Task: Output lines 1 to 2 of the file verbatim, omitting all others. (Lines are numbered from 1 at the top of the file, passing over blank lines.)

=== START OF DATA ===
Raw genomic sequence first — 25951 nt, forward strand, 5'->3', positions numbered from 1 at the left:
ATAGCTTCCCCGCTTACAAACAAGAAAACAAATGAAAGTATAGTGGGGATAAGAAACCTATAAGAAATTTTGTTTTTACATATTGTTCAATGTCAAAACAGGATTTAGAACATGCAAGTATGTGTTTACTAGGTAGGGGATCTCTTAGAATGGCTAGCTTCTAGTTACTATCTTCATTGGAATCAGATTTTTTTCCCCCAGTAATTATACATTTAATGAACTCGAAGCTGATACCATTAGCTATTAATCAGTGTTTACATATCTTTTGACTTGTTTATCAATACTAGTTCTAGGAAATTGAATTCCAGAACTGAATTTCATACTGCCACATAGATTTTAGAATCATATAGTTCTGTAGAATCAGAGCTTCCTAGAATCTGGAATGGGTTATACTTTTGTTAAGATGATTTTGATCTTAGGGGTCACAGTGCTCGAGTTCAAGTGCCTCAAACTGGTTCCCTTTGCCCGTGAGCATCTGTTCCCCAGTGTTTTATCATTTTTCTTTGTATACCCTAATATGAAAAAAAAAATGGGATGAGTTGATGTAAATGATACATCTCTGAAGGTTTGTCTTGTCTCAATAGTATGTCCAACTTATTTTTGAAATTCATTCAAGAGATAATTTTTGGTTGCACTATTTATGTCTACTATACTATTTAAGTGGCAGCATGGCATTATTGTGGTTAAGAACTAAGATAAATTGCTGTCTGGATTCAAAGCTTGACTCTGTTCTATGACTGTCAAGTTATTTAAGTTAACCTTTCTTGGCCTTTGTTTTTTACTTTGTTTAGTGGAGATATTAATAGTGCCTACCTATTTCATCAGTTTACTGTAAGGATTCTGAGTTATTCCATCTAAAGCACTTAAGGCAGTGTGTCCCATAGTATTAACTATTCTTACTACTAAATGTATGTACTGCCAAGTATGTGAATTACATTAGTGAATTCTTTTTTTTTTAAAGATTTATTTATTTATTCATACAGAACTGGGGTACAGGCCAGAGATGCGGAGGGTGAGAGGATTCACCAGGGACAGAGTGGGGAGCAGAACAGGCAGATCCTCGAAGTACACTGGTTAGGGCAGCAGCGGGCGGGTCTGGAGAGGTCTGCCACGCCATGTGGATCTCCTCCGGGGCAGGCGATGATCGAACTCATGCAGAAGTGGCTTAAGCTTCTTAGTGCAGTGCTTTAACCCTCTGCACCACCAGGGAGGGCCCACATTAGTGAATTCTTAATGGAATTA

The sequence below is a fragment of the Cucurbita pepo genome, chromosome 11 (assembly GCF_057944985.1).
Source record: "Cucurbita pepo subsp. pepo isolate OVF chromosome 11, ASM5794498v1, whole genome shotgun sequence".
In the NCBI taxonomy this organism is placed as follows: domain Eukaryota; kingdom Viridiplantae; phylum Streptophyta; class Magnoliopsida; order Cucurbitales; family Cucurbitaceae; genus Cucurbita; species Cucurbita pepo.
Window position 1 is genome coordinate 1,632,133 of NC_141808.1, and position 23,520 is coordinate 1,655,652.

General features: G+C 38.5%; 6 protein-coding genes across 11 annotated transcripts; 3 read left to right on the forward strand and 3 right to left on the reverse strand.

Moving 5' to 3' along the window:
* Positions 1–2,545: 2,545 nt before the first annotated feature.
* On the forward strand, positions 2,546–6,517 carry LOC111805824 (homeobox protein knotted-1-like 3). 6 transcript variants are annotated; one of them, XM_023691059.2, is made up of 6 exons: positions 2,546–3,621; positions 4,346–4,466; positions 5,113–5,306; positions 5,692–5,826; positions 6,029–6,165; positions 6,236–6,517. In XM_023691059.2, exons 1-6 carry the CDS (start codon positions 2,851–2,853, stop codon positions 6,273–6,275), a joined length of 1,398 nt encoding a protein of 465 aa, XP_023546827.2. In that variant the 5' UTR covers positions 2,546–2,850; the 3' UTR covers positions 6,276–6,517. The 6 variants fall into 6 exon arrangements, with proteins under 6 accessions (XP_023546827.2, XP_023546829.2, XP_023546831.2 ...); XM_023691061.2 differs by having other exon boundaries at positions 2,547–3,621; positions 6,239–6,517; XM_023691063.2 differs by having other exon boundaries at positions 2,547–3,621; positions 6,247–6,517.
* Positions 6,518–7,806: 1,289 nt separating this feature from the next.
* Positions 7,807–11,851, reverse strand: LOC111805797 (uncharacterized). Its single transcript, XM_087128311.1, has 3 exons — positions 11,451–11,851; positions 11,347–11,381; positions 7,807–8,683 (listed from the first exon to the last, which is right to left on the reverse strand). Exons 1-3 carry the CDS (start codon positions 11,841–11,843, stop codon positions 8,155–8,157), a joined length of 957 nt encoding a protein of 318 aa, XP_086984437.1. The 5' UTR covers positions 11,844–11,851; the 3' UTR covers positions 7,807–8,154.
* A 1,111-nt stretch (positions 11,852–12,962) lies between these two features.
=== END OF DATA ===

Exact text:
Raw genomic sequence first — 25951 nt, forward strand, 5'->3', positions numbered from 1 at the left:
ATAGCTTCCCCGCTTACAAACAAGAAAACAAATGAAAGTATAGTGGGGATAAGAAACCTATAAGAAATTTTGTTTTTACATATTGTTCAATGTCAAAACAGGATTTAGAACATGCAAGTATGTGTTTACTAGGTAGGGGATCTCTTAGAATGGCTAGCTTCTAGTTACTATCTTCATTGGAATCAGATTTTTTTCCCCCAGTAATTATACATTTAATGAACTCGAAGCTGATACCATTAGCTATTAATCAGTGTTTACATATCTTTTGACTTGTTTATCAATACTAGTTCTAGGAAATTGAATTCCAGAACTGAATTTCATACTGCCACATAGATTTTAGAATCATATAGTTCTGTAGAATCAGAGCTTCCTAGAATCTGGAATGGGTTATACTTTTGTTAAGATGATTTTGATCTTAGGGGTCACAGTGCTCGAGTTCAAGTGCCTCAAACTGGTTCCCTTTGCCCGTGAGCATCTGTTCCCCAGTGTTTTATCATTTTTCTTTGTATACCCTAATATGAAAAAAAAAATGGGATGAGTTGATGTAAATGATACATCTCTGAAGGTTTGTCTTGTCTCAATAGTATGTCCAACTTATTTTTGAAATTCATTCAAGAGATAATTTTTGGTTGCACTATTTATGTCTACTATACTATTTAAGTGGCAGCATGGCATTATTGTGGTTAAGAACTAAGATAAATTGCTGTCTGGATTCAAAGCTTGACTCTGTTCTATGACTGTCAAGTTATTTAAGTTAACCTTTCTTGGCCTTTGTTTTTTACTTTGTTTAGTGGAGATATTAATAGTGCCTACCTATTTCATCAGTTTACTGTAAGGATTCTGAGTTATTCCATCTAAAGCACTTAAGGCAGTGTGTCCCATAGTATTAACTATTCTTACTACTAAATGTATGTACTGCCAAGTATGTGAATTACATTAGTGAATTCTTTTTTTTTTAAAGATTTATTTATTTATTCATACAGAACTGGGGTACAGGCCAGAGATGCGGAGGGTGAGAGGATTCACCAGGGACAGAGTGGGGAGCAGAACAGGCAGATCCTCGAAGTACACTGGTTAGGGCAGCAGCGGGCGGGTCTGGAGAGGTCTGCCACGCCATGTGGATCTCCTCCGGGGCAGGCGATGATCGAACTCATGCAGAAGTGGCTTAAGCTTCTTAGTGCAGTGCTTTAACCCTCTGCACCACCAGGGAGGGCCCACATTAGTGAATTCTTAATGGAATTA